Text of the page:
, suggest that oil spill cleanup workers are at risk for developing hepatic or blood-related disorders.
In April 2010, Deepwater Horizon, an offshore drilling rig owned by British Petroleum (BP) exploded, spewing over 200 million gallons of oil into the Gulf of Mexico. In order to break down the oil slick, BP used nearly 2 million gallons of dispersants like COREXIT, and an estimated 170,000 workers participated in the cleanup effort. Currently, COREXIT is banned in the United Kingdom because of its potential risk to cleanup workers.
While other studies have identified a relationship between oil spills, dispersants, and human health, this new research from the University Cancer and Diagnostic Centers, Houston, TX, led by G. Kesava Reddy, PhD, MHA, and Mark A. D'Andrea, MD, FACRO, focuses primarily on the link between oil spill exposure and hematologic and hepatic functions in subjects who had participated in the oil spill cleanup operation. The investigators looked at a total of 247 subjects between January 2010 and November 2012, with 117 subjects identified as exposed to the oil spill and dispersants by participating in the cleanup over the duration of three months. The unexposed control group of 130 subjects was comprised of people living at least 100 miles away from the Gulf coast of Louisiana.
Using medical charts, demographic and clinical records, the team reviewed specific data points such as white blood cell (WBC) counts, platelet counts, hemoglobin, hematocrit, blood urea nitrogen (BUN), creatinine, serum beta-2 microglobulin, alkaline phosphatase (ALP), aspartate amino transferase (AST), and alanine amino transferase (ALT) for both groups.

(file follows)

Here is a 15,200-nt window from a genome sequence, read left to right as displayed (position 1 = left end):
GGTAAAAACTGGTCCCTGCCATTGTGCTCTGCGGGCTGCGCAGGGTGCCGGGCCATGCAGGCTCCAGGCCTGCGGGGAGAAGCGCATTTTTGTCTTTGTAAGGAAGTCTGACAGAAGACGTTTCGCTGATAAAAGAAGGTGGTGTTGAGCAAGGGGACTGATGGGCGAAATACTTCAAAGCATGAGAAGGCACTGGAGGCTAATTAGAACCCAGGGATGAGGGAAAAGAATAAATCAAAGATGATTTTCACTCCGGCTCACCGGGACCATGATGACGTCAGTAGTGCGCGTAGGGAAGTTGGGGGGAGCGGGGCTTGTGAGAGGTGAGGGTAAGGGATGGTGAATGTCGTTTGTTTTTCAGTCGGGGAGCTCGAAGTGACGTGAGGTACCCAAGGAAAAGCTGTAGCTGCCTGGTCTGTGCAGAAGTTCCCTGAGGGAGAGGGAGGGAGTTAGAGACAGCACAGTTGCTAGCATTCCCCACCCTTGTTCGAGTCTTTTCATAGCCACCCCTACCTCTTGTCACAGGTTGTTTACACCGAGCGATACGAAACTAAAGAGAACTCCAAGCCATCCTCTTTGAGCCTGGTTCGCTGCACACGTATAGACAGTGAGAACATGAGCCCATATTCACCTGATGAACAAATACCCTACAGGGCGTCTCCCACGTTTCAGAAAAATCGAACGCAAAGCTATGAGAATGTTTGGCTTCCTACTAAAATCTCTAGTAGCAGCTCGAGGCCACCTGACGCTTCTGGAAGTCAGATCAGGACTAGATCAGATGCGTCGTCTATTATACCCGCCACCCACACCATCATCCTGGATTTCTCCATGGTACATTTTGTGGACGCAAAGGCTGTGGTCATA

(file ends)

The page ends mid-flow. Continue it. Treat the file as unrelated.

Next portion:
While no significant differences were noted in the WBC counts of the two groups, the study did find that platelet counts were notably decreased in the oil spill exposed group. Also, BUN and creatinine levels were substantially lower in the exposed group, while hemoglobin and hematocrit levels were increased compared to the unexposed subjects. Furthermore, considered indicators of hepatic damage, the serum ALP, AST, and ALT levels in the exposed subjects were also elevated, suggesting that the exposed group may be at a higher risk for developing blood-related disorders.
"Phosphatases, amino transferases, and dehydrogenases play critical roles in biological processes. These enzymes are involved in detoxification, metabolism, and biosynthesis of energetic macromolecules that are important for different essential functions," says lead investigator G. Kesava Reddy. "Alterations in the levels of these enzymes result in biochemical impairment and lesions in the tissue and cellular function."
Participants also reported somatic symptoms, with headache reported most frequently, followed by shortness of breath, skin rash, cough, dizzy spells, fatigue, painful joints, night sweats, and chest pain. "The health complaints reported by those involved in oil cleanup operations are consistent with the previously reported studies on major oil spills. However, the prevalence of symptoms appears to be higher in the present study compared with the earlier findings of other investigators," added Dr. Reddy.
The investigators acknowledge that the lack of pre-disaster health data on the subjects involved in the study is the greatest limiting factor; however, the data collected have shown significant health effects on the cleanup workers.
"To our knowledge, no previous study has explored the effects of the oil spill specifically assessing the hematological and hepatic functions in oil spill cleanup workers," explains Dr. Reddy. "The results of this study indicate that oil spill exposure appears to play a role in the development of hematologic and hepatic toxicity. However, additional long-term follow-up studies are required to understand the clinical significance of the oil spill exposure."